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BAATN Online Conference Speakers

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Jasminder Bahia

Dionne St. Hill

Dionne St. Hill | Jasminder Bahia

Collective Dreaming, Collective Healing: Decolonised Therapy Practices

So much of the work of oppression is policing the imagination.” – Saidiya Hartman.

Dionne and Jasminder offer a heartfelt exploration of therapy practices reimagined for the global majority. Drawing from their journey in the BAATN 10-week counselling skills course, they’ll share how embracing a decolonised approach creates a space for individual and community dreaming and healing.

As Audre Lorde said, “There are no new ideas, just new ways of giving those ideas we cherish breath and power in our own living.”

“Collective Dreaming” with Dionne is an invitation to come together and co-create, to reimagine new systems, dream, plan, and honour our ancestors and their stories.

In “Collective Healing,” Jasminder shares the traditions and practices of ancestral healing and moves on to collective communal healing, using the power of imagination within our body, mind and spirit.

This session is a declaration of a space where we can go beyond the lived injustices, where healing and dreaming are embraced.

Dionne St. Hill is a holistic therapist, writer, workshop teacher

Jasminder Bahia is a chartered psychologist and clinical supervisor – trained in CBT and EMDR.


Dr Joyline Gozho

Dr Joyline Gozho (City Sanctuary Therapy) Clin Prac. MA, UKCP, NCPS

The Window Dresser Complex: Turning Invisibility and Pain into Personal Prerogative & Empowerment

This talk addresses the conundrum therapists of colour in the 21st-century experience: the painful place of being hyper-visible due to the small ratio of non-white therapists in the field yet feeling invisibility due to experiences of insignificance, inferiority, and being the “window dressers”. The window dresser analogy depicts internalised feeling of being an imposter—false, figurative—not good enough and only being present to meet the equal opportunities agenda. This can lead to a sense of not belonging, being unseen, misunderstood, and insecure as a practitioner. These experiences were brought to light through the narratives of therapists of color who participated in a research study on the impact of racial difference in the therapeutic encounter. The study was titled “Does racial difference between therapist and client impact the transference relationship? If it does, how does it emerge, and how do therapists engage with it to establish a therapeutic relationship: An Interpretative Phenomenological Approach.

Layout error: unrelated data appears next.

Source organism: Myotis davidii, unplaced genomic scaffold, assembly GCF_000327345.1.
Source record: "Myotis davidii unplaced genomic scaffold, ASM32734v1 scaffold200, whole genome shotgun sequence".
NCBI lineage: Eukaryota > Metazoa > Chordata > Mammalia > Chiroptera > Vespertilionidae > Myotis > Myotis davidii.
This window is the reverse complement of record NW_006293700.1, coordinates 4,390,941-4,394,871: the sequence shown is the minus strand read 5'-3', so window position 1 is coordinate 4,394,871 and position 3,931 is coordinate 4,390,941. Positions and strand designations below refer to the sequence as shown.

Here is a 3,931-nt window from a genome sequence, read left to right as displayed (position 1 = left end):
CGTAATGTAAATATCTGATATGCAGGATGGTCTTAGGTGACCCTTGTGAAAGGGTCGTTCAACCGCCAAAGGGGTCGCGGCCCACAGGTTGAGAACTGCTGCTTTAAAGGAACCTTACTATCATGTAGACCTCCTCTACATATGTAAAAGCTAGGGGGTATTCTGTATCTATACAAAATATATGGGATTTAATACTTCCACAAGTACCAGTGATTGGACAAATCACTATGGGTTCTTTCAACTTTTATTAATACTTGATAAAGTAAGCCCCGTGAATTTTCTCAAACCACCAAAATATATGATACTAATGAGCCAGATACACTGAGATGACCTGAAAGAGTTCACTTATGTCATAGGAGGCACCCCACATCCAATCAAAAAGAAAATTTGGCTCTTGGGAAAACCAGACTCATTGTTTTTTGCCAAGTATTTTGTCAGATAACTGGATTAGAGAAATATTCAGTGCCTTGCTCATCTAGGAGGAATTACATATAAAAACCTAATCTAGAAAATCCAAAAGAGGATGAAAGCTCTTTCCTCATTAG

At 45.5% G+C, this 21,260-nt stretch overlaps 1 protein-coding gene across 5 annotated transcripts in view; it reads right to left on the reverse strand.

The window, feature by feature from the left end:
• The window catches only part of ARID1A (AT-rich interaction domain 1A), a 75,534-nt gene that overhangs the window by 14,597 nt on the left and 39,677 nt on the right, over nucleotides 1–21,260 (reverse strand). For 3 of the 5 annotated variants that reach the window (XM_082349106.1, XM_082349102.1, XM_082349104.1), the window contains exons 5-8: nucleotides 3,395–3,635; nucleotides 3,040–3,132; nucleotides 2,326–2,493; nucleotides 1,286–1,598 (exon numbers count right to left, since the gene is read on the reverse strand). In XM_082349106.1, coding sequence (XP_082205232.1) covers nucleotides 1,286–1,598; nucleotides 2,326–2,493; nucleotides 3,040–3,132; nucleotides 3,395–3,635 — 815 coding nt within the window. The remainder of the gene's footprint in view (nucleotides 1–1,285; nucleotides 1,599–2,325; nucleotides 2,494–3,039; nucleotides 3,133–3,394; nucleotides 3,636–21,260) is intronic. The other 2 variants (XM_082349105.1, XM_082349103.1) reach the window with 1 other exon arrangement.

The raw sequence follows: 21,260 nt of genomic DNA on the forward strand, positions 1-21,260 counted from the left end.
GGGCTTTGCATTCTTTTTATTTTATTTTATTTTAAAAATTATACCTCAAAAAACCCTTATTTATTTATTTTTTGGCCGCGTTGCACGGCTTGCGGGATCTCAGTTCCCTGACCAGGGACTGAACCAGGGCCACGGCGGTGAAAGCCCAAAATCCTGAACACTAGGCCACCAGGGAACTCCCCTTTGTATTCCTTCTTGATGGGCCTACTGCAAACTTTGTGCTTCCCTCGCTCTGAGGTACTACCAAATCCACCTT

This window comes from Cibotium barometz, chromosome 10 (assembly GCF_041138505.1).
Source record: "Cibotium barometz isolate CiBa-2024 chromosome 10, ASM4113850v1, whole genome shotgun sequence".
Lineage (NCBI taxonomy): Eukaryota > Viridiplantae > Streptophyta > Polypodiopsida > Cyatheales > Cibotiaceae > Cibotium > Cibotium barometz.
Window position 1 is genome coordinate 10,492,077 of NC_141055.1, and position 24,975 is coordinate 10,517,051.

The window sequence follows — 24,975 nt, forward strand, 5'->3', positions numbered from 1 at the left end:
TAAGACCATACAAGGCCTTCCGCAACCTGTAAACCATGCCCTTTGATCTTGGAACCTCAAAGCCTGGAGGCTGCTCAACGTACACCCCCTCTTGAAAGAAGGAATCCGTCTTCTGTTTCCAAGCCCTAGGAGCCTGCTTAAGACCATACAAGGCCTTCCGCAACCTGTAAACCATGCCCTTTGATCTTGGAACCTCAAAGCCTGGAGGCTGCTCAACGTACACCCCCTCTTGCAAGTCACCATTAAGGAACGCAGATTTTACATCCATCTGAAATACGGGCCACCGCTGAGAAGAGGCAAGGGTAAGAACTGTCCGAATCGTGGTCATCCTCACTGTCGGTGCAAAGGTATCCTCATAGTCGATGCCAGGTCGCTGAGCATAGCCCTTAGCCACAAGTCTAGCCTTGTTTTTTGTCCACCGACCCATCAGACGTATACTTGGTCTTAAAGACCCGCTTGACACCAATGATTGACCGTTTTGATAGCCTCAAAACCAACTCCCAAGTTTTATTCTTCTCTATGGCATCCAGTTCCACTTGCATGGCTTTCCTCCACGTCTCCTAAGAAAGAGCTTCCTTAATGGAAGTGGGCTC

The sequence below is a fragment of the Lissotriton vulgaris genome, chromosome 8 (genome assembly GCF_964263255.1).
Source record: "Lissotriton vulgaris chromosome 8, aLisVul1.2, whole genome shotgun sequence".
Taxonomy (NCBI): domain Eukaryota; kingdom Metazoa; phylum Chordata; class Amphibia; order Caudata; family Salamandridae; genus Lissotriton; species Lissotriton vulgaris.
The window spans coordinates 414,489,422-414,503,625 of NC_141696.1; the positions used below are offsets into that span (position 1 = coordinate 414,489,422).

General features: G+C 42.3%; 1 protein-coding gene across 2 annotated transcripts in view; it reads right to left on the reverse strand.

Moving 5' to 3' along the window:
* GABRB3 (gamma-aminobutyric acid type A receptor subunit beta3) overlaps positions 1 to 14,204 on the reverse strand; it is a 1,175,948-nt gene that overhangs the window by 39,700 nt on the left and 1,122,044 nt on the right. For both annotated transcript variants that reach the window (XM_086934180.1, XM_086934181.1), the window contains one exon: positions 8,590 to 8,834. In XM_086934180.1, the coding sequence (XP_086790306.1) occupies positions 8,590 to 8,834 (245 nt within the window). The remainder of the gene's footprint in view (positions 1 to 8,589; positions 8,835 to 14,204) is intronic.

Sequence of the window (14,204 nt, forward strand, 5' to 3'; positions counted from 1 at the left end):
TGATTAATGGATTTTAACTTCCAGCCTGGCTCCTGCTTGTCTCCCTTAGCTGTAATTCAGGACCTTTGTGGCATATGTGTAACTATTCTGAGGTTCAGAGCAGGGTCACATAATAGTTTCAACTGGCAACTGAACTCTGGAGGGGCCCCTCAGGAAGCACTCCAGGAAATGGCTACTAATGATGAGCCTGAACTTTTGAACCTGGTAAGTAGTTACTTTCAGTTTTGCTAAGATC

A big part of the therapist’s subjective feelings reflect societal issues around what is considered good and pure (white) and bad and impure (black), and an act of macro projections (societal level), and micro projections (individual). These projections can lead to therapists of color internalising limiting beliefs that affect their sense of self and profoundly inhibit their ability to function as competent, capable, and resourceful therapists. These beliefs can be conscious or unconscious and powerfully shape one’s sense of self, clinical practice, ability to work autonomously, and robustness. The isolated and subjective nature of psychotherapy leaves these experiences muted and unexplored; they are never acknowledged collectively, as there is no such platform or process to do so.

Dr Joyline Gozho will address how therapists of colour can pivot from the place of pain and invisibly to prerogative self-assertion and radical empowerment, placing themselves within a multicultural framework. This process is central to decolonising our practice by way of contextualising race and racial difference as realities which shape our experiences, despite the pedagogical lack of theoretical underpinnings and literature.

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